AT&T has cleared up some confusion regarding 5G device compatibility, and it’s not good news for some users. Several new-ish phones like the iPhone 12, iPhone 13, Galaxy S21 and Pixel 6 will not support the mid-band spectrum after all.
As Ars Technica recounts, AT&T last month told CNET that it would be releasing a software update to allow select “older” handsets to leverage its newly acquired 3.45GHz C-band spectrum.
AT&T picked up the spectrum during the Federal Communications Commission’s spectrum auction back in January in what proved to be the third highest grossing auction in FCC history. The telecom led the pack with 1,624 licenses acquired for a total of $9.08 billion. Dish Network (bidding as Weminuche LLC) finished in second place in the auction with $7.33 billion spent for 1,232 licenses. T-Mobile took home the bronze, agreeing to shell out $2.9 billion for 199 licenses.
Shortly after the auction, AT&T executive Chris Sambar told CNET that “the major flagship devices in 2022, the big devices from the big OEMs, they will have 3.45GHz support starting this year and going forward.”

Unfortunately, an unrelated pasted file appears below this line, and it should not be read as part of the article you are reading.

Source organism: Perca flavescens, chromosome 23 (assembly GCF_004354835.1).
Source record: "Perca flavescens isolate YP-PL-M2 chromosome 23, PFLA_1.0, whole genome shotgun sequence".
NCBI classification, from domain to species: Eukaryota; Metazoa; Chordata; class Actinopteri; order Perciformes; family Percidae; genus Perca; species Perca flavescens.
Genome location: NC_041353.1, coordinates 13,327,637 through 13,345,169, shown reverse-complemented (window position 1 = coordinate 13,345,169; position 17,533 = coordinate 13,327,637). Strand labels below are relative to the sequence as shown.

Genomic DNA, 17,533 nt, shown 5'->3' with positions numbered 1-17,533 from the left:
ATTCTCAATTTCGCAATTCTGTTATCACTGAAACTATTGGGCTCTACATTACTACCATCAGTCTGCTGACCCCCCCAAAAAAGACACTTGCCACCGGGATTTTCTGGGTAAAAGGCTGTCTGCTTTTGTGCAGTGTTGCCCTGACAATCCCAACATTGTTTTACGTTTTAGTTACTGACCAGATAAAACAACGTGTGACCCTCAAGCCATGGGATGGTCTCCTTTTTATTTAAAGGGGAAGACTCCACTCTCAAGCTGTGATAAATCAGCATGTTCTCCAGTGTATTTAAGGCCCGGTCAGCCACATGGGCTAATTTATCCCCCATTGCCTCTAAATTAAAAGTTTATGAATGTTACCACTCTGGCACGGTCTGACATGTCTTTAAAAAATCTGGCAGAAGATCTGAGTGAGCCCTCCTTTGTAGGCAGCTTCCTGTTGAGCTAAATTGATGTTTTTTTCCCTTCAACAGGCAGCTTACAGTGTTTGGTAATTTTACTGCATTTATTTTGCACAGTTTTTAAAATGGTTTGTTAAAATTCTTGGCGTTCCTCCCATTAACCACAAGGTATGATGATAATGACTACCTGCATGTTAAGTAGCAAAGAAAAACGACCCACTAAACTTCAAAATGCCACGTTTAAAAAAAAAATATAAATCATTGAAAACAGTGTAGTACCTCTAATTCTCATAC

As you can imagine, it was a refreshing bit of news when AT&T expanded on device support in August. Unfortunately, it was all a big mistake.
AT&T representative Jim Greer recently confirmed to Ars Technica that only 2022 and newer devices can be certified by the FCC to use 3.45GHz. Previous statements made about support on older phones was “provided by mistake and then incorrectly confirmed,” Greer added.
An updated list of compatible devices provided to CNET includes the Galaxy S22 family, the Galaxy Z Flip 4, the Galaxy Z Fold 4 and the iPhone 14 family.
Greer’s statement seems to pin the blame for the lack of support on the FCC and its handling of certifications.
It’s worth clarifying that those with 5G phones on AT&T will still be able to leverage its 3.7GHz C-Band as well as low-band and mmWave frequencies. The 3.45GHz spectrum will simply help AT&T create a stronger mid-band network for devices that can tap into it.
AT&T told CNET it is providing information to store teams about its 3.45GHz network and which devices support it, but it’s unclear how much of this will trickle down to customers and factor into their buying decisions.